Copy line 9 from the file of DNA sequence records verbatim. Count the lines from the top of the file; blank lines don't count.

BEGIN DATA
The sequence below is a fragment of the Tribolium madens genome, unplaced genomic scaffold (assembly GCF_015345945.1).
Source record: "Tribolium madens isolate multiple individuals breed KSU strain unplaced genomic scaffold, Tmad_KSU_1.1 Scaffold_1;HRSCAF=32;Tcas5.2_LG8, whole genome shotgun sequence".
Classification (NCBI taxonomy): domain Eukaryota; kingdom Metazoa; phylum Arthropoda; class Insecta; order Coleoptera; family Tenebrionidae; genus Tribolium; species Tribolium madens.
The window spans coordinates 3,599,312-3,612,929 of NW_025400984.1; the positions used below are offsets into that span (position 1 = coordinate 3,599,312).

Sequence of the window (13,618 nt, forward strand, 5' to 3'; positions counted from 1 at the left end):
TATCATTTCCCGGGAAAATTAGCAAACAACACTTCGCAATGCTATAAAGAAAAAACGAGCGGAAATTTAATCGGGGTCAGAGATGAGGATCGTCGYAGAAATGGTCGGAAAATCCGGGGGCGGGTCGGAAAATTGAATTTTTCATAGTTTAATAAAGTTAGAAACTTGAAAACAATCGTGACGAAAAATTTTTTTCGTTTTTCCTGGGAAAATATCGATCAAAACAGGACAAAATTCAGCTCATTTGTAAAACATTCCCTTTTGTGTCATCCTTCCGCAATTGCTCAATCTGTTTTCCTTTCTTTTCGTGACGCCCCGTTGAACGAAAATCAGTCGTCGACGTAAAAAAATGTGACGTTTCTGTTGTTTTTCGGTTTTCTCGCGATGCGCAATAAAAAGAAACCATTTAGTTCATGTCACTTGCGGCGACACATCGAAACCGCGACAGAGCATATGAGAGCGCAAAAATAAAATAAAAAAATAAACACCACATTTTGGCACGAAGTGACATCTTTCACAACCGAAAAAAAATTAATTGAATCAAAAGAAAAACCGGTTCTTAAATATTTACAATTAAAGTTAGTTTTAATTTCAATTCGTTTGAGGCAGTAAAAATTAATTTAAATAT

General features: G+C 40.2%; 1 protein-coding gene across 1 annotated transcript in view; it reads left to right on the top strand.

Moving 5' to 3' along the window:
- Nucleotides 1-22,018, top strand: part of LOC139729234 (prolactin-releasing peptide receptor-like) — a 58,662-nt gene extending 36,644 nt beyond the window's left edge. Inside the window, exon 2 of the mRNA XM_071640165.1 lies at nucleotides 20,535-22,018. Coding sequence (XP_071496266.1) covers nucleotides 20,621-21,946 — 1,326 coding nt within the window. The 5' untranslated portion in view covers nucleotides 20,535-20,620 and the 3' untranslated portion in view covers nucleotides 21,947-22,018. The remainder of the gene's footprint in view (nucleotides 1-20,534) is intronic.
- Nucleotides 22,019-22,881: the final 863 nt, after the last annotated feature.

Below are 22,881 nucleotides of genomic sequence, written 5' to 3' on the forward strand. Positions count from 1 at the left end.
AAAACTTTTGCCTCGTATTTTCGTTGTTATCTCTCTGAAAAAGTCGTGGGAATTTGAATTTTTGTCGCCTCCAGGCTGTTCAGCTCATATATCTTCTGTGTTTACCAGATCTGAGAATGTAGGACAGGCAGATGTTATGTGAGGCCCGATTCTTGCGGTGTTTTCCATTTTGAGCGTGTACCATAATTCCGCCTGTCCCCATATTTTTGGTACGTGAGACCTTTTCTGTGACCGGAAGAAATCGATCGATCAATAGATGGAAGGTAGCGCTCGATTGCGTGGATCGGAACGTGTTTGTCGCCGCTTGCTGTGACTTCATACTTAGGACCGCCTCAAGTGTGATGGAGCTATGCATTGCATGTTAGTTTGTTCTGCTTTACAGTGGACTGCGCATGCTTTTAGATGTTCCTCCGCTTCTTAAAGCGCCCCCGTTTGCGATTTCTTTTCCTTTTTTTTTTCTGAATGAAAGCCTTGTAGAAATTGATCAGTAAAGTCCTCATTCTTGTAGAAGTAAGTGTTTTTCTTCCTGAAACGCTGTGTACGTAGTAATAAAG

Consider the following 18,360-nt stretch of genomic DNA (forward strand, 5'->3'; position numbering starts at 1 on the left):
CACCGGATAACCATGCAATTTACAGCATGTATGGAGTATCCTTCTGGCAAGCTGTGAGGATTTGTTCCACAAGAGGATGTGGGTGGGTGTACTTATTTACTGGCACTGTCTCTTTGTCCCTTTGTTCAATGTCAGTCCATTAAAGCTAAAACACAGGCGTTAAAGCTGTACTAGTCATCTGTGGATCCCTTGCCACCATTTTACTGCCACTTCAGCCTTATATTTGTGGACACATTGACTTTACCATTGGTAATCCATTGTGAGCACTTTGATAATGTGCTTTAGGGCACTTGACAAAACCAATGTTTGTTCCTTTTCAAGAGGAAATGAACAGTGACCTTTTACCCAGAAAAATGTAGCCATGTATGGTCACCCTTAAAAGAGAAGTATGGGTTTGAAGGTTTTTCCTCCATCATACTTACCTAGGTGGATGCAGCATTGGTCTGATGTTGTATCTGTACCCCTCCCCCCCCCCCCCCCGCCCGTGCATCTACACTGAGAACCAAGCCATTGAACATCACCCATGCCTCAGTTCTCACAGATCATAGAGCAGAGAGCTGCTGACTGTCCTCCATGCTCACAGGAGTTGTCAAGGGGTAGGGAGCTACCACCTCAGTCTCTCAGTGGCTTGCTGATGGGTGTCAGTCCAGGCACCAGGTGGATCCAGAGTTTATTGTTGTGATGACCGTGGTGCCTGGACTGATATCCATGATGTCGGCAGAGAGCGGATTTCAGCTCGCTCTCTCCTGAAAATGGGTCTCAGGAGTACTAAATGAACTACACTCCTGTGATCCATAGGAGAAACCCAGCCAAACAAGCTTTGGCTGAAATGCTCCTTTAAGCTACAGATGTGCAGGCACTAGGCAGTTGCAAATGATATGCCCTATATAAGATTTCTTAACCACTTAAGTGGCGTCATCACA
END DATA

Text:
- Nucleotides 1-22,018, top strand: part of LOC139729234 (prolactin-releasing peptide receptor-like) — a 58,662-nt gene extending 36,644 nt beyond the window's left edge. Inside the window, exon 2 of the mRNA XM_071640165.1 lies at nucleotides 20,535-22,018. Coding sequence (XP_071496266.1) covers nucleotides 20,621-21,946 — 1,326 coding nt within the window. The 5' untranslated portion in view covers nucleotides 20,535-20,620 and the 3' untranslated portion in view covers nucleotides 21,947-22,018. The remainder of the gene's footprint in view (nucleotides 1-20,534) is intronic.